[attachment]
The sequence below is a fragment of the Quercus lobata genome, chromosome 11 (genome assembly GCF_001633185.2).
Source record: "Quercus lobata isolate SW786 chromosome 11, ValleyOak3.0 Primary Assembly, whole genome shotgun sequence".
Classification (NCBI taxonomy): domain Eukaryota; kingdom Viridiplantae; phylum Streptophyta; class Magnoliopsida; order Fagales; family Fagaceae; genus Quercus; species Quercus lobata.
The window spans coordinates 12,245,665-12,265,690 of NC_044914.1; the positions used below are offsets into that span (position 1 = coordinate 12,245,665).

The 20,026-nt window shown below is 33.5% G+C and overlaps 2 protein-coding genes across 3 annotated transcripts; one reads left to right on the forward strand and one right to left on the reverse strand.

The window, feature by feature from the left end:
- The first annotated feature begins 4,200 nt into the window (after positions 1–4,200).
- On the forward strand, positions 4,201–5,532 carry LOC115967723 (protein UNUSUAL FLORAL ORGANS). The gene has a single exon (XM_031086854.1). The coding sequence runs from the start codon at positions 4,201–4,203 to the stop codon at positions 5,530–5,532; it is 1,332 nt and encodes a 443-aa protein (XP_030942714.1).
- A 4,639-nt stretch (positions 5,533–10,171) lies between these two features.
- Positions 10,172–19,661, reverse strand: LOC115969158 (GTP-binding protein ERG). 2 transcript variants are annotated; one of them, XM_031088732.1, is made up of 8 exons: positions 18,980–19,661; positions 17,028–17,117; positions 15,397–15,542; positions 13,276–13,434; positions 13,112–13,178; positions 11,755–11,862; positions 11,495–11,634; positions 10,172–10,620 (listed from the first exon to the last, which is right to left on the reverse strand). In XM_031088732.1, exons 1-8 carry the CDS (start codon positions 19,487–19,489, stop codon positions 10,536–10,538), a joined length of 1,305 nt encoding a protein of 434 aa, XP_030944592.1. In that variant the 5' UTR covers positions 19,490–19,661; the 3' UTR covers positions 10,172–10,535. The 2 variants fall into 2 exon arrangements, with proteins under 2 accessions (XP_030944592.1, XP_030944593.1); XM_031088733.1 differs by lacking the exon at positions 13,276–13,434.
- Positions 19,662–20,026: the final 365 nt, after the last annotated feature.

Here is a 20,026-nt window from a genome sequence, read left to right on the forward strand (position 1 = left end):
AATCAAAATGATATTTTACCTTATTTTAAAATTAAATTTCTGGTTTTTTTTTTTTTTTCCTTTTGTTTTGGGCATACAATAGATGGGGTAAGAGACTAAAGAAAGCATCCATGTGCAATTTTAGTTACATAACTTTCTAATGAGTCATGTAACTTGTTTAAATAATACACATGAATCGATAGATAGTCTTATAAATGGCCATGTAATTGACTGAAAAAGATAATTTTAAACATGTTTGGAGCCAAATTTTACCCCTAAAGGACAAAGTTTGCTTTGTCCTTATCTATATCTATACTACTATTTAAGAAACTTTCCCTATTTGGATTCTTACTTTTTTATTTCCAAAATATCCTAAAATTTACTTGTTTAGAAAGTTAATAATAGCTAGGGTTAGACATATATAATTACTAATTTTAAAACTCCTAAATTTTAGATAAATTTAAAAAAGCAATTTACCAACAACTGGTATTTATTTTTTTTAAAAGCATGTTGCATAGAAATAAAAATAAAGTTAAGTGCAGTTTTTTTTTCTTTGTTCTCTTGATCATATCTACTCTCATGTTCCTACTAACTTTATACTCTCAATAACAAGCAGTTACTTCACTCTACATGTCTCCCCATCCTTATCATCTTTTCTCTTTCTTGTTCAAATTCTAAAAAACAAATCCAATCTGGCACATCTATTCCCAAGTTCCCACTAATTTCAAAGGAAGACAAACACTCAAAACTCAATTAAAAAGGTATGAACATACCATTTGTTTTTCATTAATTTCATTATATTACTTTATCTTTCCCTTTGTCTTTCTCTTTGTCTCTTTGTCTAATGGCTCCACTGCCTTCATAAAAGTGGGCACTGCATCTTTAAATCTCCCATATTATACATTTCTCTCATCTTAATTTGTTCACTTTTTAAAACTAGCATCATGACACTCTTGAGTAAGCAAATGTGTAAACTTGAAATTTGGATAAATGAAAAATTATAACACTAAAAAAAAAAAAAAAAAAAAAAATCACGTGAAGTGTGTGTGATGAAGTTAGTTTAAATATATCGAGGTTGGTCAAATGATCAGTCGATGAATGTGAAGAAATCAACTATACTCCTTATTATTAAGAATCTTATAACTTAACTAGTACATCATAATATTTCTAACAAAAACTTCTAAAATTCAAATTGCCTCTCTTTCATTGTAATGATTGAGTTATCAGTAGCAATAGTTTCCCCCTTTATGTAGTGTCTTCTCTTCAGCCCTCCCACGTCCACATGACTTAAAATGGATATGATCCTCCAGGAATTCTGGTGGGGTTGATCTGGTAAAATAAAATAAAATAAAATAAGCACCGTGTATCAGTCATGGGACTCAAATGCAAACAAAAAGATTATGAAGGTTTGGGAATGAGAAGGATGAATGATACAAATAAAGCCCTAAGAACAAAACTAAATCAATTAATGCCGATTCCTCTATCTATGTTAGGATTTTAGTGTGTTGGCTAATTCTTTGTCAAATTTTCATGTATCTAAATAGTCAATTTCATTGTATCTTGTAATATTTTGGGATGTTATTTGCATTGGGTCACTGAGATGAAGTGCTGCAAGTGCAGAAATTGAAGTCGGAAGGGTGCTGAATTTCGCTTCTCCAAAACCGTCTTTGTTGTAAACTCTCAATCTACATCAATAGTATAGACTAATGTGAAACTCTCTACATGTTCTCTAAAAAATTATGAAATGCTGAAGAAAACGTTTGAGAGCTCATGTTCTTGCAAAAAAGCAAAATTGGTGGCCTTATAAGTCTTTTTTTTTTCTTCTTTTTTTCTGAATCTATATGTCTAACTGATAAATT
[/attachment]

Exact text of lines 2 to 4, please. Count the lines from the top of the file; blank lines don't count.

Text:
Source record: "Quercus lobata isolate SW786 chromosome 11, ValleyOak3.0 Primary Assembly, whole genome shotgun sequence".
Classification (NCBI taxonomy): domain Eukaryota; kingdom Viridiplantae; phylum Streptophyta; class Magnoliopsida; order Fagales; family Fagaceae; genus Quercus; species Quercus lobata.
The window spans coordinates 12,245,665-12,265,690 of NC_044914.1; the positions used below are offsets into that span (position 1 = coordinate 12,245,665).